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Yet the nazgul who got his steed killed by Legolas was flying over the West bank of Anduin, breaking the order in letter if not in spirit. And I have got a (perhaps erroneous?) impression that it was the nazgul who had ferried the orcs over the river on his Fell Beast and was supposed to ferry the survivors back:
I don't think he was flying over the western bank. It says that it was coming from the south (thus, unspecified riverbank) and fell down on the eastern one. Indeed, it was supposed to ferry the Orcs - or rather, the captives - but these were really special circumstances (the Ring was in play here, and how to get it fast to safety!), and the Nazgul most likely just landed on the western riverbank, unloaded its cargo and flew back - and all that at night. They would not dare to go further, or even dwell on the western side for long. (Not thinking about the fact that poor Nazgul pilot must have been pretty sick from flying over the water anyway.)
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Old 01-27-2009, 03:50 PM   #43
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Originally Posted by Legate of Amon Lanc View Post
Yes, but we are in fact witnesses to moments when Saruman "lied more": merely the fact that the Hobbits were eventually taken to Isengard is one of these proofs. Saruman just managed to do that several times (and why not, he was really good in that). And Sauron was not maybe naive in all senses of the word, but he was known for miscalculating his enemies' intentions.
Sauron only had difficulty to predict his enemies' schemes based on fool's hope = estel, but was quite good at deciphering the logical ones.

With Saruman he was at a disagvantage: Saruman likely had some suspicions as to the ultimate goal of the Quest - destruction of the Ring, while Sauron had none. Sauron likely saw the first move of the Felowship as relocation of the Ring from Rivendell to the closely guarded Lorien: from Elrond to Galadriel. But I doubt Sauron expected the Ring to leave Lorien and go South. He was caught at unawares by the happenings upon the Anduin, IMO. But I will have to reread the RC Scheme again...

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Originally Posted by Legate of Amon Lanc
Yep, but do not forget that they would never disobey Sauron. And if he said "search the Vales", so they did, even if they knew there is nothing to find.
And surprisingly enough they got a wigging from Sauron for being obedient. Or was it for being slow?

BTW, Legate, I am quite curious how do you envision those "Messengers from Barad-Dur" conveying threats from Sauron to the nazgul? (a rather unsafe thing to do). Were they Orcs? Men? Birds? Or perhaps the Mouth himself had to go?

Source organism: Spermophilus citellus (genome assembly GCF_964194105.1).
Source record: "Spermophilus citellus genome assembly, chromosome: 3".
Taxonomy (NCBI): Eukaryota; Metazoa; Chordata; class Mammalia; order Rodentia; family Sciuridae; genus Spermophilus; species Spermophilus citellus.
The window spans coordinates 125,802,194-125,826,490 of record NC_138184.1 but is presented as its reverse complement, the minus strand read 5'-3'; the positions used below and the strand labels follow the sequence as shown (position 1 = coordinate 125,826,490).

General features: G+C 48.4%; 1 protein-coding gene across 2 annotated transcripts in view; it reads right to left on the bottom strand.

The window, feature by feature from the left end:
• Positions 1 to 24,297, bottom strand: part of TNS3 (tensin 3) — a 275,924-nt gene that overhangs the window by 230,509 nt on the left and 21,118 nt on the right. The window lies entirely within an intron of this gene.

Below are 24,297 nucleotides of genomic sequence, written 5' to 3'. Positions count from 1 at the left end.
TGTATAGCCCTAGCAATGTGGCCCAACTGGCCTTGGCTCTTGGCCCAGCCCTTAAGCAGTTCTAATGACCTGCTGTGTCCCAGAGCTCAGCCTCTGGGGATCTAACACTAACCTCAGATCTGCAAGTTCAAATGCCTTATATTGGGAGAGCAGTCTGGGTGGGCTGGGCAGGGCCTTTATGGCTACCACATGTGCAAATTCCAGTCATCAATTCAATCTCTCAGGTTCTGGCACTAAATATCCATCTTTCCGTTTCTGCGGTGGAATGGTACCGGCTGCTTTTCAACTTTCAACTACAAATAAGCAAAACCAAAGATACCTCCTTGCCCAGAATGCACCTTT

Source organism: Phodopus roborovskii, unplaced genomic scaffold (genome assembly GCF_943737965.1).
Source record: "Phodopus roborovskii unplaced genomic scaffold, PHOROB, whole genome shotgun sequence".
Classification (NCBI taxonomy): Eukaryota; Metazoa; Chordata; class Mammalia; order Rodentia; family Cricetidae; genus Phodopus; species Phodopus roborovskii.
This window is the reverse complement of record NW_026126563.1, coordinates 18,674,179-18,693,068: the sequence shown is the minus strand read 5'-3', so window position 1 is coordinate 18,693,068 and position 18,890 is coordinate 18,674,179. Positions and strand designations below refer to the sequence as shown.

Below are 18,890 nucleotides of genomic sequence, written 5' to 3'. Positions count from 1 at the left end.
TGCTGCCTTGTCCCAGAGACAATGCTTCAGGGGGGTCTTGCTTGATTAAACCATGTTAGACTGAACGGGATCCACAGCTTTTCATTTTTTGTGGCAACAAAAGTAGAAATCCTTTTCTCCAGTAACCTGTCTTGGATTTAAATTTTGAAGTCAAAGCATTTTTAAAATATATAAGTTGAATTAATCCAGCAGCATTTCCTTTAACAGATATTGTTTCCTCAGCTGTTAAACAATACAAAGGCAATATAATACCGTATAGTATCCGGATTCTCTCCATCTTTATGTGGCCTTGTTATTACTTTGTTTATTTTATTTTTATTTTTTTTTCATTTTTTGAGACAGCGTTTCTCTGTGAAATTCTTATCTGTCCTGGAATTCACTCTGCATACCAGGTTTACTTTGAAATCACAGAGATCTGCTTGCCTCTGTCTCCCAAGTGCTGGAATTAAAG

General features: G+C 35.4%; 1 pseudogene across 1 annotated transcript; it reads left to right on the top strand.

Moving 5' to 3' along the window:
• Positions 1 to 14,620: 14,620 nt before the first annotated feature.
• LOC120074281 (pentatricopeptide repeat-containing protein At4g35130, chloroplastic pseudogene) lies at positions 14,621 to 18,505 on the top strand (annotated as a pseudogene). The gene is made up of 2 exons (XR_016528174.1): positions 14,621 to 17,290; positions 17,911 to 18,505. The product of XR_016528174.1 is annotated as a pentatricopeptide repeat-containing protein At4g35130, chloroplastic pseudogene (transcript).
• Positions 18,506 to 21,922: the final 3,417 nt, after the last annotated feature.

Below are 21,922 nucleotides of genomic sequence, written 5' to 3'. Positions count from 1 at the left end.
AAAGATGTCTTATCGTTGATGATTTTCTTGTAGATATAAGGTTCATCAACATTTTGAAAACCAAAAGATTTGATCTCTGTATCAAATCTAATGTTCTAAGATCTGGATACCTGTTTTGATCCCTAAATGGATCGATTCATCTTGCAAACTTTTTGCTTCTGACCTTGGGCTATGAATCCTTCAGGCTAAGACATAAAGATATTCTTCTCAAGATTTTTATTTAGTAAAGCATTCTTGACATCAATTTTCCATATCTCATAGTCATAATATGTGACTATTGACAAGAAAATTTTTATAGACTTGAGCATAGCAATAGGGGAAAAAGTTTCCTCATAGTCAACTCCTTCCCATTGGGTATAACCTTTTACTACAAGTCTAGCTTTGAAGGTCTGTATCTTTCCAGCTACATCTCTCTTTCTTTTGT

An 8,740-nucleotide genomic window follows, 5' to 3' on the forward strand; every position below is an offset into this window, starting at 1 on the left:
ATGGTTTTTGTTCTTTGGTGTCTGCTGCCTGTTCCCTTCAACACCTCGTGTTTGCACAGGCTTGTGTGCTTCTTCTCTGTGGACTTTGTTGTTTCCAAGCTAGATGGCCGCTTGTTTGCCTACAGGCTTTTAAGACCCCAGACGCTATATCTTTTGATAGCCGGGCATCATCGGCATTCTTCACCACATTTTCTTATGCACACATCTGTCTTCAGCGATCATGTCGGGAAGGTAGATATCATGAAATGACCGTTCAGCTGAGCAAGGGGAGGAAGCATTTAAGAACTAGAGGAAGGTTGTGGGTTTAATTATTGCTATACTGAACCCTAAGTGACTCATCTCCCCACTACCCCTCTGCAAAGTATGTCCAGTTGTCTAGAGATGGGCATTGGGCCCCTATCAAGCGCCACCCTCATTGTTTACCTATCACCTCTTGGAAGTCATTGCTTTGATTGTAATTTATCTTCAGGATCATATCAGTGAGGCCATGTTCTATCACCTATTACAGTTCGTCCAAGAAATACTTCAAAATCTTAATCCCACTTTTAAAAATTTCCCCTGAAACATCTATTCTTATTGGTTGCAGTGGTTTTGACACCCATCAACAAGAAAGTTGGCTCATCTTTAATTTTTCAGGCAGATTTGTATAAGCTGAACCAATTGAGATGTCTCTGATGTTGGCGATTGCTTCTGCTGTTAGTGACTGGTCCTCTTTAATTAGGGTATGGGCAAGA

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Originally Posted by Legate of Amon Lanc
I don't think he was flying over the western bank. It says that it was coming from the south (thus, unspecified riverbank) and fell down on the eastern one.
But it swerved almost above the fellowship.
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Suddenly the great bow of Lrien sang. Shrill went the arrow from the elven-string. Frodo looked up. Almost above him the winged shape swerved.
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Originally Posted by Legate of Amon Lanc
Indeed, it was supposed to ferry the Orcs - or rather, the captives - but these were really special circumstances (the Ring was in play here, and how to get it fast to safety!), and the Nazgul most likely just landed on the western riverbank, unloaded its cargo and flew back - and all that at night. They would not dare to go further, or even dwell on the western side for long. (Not thinking about the fact that poor Nazgul pilot must have been pretty sick from flying over the water anyway.)
Forty times there and back again across the Great River. Hmm... Poor hydrophobic nazgul!

Last edited by Gordis; 01-27-2009 at 03:55 PM.
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Old 01-27-2009, 05:04 PM   #44
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I think that's probably right. Sauron feared Galadriel perhaps more than any other foe, after all. More to the point, Sauron's original war strategy called for a much more substantial assault on Lorien; only after Aragorn revealed himself in the Palantir did Sauron redirect forces to the southern front* instead, being now convinced that the Ring was bound for Minas Tirith.